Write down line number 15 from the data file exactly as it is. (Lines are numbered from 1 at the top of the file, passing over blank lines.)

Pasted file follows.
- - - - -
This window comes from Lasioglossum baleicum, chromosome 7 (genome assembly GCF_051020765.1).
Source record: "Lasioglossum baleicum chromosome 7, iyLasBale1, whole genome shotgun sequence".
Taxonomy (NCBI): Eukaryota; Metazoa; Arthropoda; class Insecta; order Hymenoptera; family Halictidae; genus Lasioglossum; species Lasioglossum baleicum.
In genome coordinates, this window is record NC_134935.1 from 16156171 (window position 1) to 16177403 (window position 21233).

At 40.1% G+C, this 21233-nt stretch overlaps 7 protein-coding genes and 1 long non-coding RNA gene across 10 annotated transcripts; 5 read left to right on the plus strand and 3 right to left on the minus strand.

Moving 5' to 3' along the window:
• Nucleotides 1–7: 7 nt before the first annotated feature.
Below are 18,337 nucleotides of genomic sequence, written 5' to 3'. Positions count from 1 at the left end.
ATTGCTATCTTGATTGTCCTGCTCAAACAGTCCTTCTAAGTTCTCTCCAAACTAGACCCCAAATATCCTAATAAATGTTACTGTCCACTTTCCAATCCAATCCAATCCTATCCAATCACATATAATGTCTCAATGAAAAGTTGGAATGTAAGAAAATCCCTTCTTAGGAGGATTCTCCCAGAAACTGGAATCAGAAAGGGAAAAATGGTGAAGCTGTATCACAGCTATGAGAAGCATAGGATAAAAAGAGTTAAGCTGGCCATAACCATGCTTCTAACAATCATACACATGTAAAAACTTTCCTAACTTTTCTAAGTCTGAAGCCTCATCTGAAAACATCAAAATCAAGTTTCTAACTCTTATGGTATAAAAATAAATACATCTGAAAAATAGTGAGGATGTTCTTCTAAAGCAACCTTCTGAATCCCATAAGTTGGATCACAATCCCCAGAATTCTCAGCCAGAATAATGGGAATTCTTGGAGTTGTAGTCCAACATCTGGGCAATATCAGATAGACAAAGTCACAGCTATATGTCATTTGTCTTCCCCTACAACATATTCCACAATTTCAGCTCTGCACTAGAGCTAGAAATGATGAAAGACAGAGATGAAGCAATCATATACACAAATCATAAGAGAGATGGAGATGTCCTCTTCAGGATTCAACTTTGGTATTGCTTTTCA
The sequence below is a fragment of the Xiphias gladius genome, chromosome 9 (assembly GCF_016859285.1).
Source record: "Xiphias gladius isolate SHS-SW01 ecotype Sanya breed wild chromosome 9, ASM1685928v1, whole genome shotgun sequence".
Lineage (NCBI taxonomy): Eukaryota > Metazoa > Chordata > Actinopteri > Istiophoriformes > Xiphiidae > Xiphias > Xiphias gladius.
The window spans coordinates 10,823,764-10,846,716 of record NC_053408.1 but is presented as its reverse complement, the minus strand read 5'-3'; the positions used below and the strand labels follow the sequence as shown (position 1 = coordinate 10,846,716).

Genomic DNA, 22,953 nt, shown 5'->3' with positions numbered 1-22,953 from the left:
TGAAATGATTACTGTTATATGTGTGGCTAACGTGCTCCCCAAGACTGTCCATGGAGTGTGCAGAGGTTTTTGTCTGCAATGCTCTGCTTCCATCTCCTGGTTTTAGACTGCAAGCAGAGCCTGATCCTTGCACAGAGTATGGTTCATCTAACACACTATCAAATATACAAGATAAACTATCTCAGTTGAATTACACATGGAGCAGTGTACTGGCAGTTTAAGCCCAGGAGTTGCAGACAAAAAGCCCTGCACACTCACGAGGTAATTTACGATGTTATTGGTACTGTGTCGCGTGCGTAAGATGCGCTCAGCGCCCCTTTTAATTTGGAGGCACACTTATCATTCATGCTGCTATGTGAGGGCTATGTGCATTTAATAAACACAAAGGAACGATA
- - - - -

TGAAATGATTACTGTTATATGTGTGGCTAACGTGCTCCCCAAGACTGTCCATGGAGTGTGCAGAGGTTTTTGTCTGCAATGCTCTGCTTCCATCTCCTGGTTTTAGACTGCAAGCAGAGCCTGATCCTTGCACAGAGTATGGTTCATCTAACACACTATCAAATATACAAGATAAACTATCTCAGTTGAATTACACATGGAGCAGTGTACTGGCAGTTTAAGCCCAGGAGTTGCAGACAAAAAGCCCTGCACACTCACGAGGTAATTTACGATGTTATTGGTACTGTGTCGCGTGCGTAAGATGCGCTCAGCGCCCCTTTTAATTTGGAGGCACACTTATCATTCATGCTGCTATGTGAGGGCTATGTGCATTTAATAAACACAAAGGAACGATA